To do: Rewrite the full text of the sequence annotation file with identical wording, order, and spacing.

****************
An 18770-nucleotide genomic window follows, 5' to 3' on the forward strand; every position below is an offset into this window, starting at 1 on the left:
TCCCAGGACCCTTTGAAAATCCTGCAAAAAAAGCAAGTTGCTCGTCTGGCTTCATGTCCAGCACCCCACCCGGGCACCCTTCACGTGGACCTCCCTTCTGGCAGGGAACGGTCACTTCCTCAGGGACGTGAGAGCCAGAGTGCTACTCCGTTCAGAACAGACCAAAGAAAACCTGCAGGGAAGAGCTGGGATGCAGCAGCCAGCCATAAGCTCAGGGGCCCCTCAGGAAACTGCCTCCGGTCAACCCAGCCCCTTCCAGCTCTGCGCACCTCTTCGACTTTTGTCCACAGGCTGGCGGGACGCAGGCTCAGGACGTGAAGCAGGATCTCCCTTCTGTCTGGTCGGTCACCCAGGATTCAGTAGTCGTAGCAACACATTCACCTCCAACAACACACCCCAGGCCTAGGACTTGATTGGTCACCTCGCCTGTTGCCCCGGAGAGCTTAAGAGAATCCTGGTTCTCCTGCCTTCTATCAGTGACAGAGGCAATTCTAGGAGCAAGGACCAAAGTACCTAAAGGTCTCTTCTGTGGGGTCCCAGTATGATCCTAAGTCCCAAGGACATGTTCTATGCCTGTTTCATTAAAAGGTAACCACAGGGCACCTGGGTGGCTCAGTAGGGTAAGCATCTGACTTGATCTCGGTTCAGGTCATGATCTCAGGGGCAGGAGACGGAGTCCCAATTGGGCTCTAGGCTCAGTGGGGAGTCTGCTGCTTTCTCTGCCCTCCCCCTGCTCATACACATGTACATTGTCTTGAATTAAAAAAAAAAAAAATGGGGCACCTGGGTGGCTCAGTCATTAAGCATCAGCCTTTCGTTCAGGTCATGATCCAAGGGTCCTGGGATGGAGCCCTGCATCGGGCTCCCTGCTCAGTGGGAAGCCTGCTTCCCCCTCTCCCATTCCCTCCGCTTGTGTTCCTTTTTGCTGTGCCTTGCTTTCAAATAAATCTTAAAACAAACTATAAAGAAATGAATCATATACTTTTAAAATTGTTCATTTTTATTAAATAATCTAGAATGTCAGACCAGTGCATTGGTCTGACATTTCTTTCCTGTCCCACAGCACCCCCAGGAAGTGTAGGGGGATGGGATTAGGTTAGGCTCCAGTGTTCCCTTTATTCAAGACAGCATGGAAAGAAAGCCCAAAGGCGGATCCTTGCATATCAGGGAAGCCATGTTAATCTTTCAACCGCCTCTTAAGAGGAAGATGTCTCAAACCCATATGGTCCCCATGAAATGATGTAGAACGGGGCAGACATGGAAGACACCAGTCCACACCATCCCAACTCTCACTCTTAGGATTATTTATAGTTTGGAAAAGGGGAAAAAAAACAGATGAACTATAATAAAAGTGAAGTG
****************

An 18770-nucleotide genomic window follows, 5' to 3' on the forward strand; every position below is an offset into this window, starting at 1 on the left:
TCCCAGGACCCTTTGAAAATCCTGCAAAAAAAGCAAGTTGCTCGTCTGGCTTCATGTCCAGCACCCCACCCGGGCACCCTTCACGTGGACCTCCCTTCTGGCAGGGAACGGTCACTTCCTCAGGGACGTGAGAGCCAGAGTGCTACTCCGTTCAGAACAGACCAAAGAAAACCTGCAGGGAAGAGCTGGGATGCAGCAGCCAGCCATAAGCTCAGGGGCCCCTCAGGAAACTGCCTCCGGTCAACCCAGCCCCTTCCAGCTCTGCGCACCTCTTCGACTTTTGTCCACAGGCTGGCGGGACGCAGGCTCAGGACGTGAAGCAGGATCTCCCTTCTGTCTGGTCGGTCACCCAGGATTCAGTAGTCGTAGCAACACATTCACCTCCAACAACACACCCCAGGCCTAGGACTTGATTGGTCACCTCGCCTGTTGCCCCGGAGAGCTTAAGAGAATCCTGGTTCTCCTGCCTTCTATCAGTGACAGAGGCAATTCTAGGAGCAAGGACCAAAGTACCTAAAGGTCTCTTCTGTGGGGTCCCAGTATGATCCTAAGTCCCAAGGACATGTTCTATGCCTGTTTCATTAAAAGGTAACCACAGGGCACCTGGGTGGCTCAGTAGGGTAAGCATCTGACTTGATCTCGGTTCAGGTCATGATCTCAGGGGCAGGAGACGGAGTCCCAATTGGGCTCTAGGCTCAGTGGGGAGTCTGCTGCTTTCTCTGCCCTCCCCCTGCTCATACACATGTACATTGTCTTGAATTAAAAAAAAAAAAAATGGGGCACCTGGGTGGCTCAGTCATTAAGCATCAGCCTTTCGTTCAGGTCATGATCCAAGGGTCCTGGGATGGAGCCCTGCATCGGGCTCCCTGCTCAGTGGGAAGCCTGCTTCCCCCTCTCCCATTCCCTCCGCTTGTGTTCCTTTTTGCTGTGCCTTGCTTTCAAATAAATCTTAAAACAAACTATAAAGAAATGAATCATATACTTTTAAAATTGTTCATTTTTATTAAATAATCTAGAATGTCAGACCAGTGCATTGGTCTGACATTTCTTTCCTGTCCCACAGCACCCCCAGGAAGTGTAGGGGGATGGGATTAGGTTAGGCTCCAGTGTTCCCTTTATTCAAGACAGCATGGAAAGAAAGCCCAAAGGCGGATCCTTGCATATCAGGGAAGCCATGTTAATCTTTCAACCGCCTCTTAAGAGGAAGATGTCTCAAACCCATATGGTCCCCATGAAATGATGTAGAACGGGGCAGACATGGAAGACACCAGTCCACACCATCCCAACTCTCACTCTTAGGATTATTTATAGTTTGGAAAAGGGGAAAAAAAACAGATGAACTATAATAAAAGTGAAGTG